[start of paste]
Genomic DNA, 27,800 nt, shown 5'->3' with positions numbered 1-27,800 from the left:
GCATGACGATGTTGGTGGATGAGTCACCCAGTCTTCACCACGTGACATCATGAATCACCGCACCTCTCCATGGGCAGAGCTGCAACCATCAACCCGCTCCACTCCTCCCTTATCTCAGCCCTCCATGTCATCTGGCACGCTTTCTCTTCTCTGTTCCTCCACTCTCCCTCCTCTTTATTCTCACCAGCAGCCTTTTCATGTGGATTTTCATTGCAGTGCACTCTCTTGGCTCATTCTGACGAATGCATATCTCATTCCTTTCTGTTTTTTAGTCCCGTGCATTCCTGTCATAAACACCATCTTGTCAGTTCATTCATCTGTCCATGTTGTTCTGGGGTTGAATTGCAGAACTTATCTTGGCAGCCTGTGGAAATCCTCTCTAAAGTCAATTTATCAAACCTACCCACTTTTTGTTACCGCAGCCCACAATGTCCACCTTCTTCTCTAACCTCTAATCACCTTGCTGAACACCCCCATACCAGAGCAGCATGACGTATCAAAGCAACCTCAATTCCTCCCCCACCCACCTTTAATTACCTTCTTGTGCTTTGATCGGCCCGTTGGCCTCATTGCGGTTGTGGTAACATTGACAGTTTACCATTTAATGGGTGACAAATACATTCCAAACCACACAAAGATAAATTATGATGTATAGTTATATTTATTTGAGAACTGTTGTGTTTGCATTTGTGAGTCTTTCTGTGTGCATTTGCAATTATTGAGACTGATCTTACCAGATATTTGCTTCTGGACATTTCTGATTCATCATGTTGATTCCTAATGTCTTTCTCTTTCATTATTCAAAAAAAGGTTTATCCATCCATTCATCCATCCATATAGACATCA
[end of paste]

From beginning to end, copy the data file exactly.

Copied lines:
Genomic DNA, 27,800 nt, shown 5'->3' with positions numbered 1-27,800 from the left:
GCATGACGATGTTGGTGGATGAGTCACCCAGTCTTCACCACGTGACATCATGAATCACCGCACCTCTCCATGGGCAGAGCTGCAACCATCAACCCGCTCCACTCCTCCCTTATCTCAGCCCTCCATGTCATCTGGCACGCTTTCTCTTCTCTGTTCCTCCACTCTCCCTCCTCTTTATTCTCACCAGCAGCCTTTTCATGTGGATTTTCATTGCAGTGCACTCTCTTGGCTCATTCTGACGAATGCATATCTCATTCCTTTCTGTTTTTTAGTCCCGTGCATTCCTGTCATAAACACCATCTTGTCAGTTCATTCATCTGTCCATGTTGTTCTGGGGTTGAATTGCAGAACTTATCTTGGCAGCCTGTGGAAATCCTCTCTAAAGTCAATTTATCAAACCTACCCACTTTTTGTTACCGCAGCCCACAATGTCCACCTTCTTCTCTAACCTCTAATCACCTTGCTGAACACCCCCATACCAGAGCAGCATGACGTATCAAAGCAACCTCAATTCCTCCCCCACCCACCTTTAATTACCTTCTTGTGCTTTGATCGGCCCGTTGGCCTCATTGCGGTTGTGGTAACATTGACAGTTTACCATTTAATGGGTGACAAATACATTCCAAACCACACAAAGATAAATTATGATGTATAGTTATATTTATTTGAGAACTGTTGTGTTTGCATTTGTGAGTCTTTCTGTGTGCATTTGCAATTATTGAGACTGATCTTACCAGATATTTGCTTCTGGACATTTCTGATTCATCATGTTGATTCCTAATGTCTTTCTCTTTCATTATTCAAAAAAAGGTTTATCCATCCATTCATCCATCCATATAGACATCA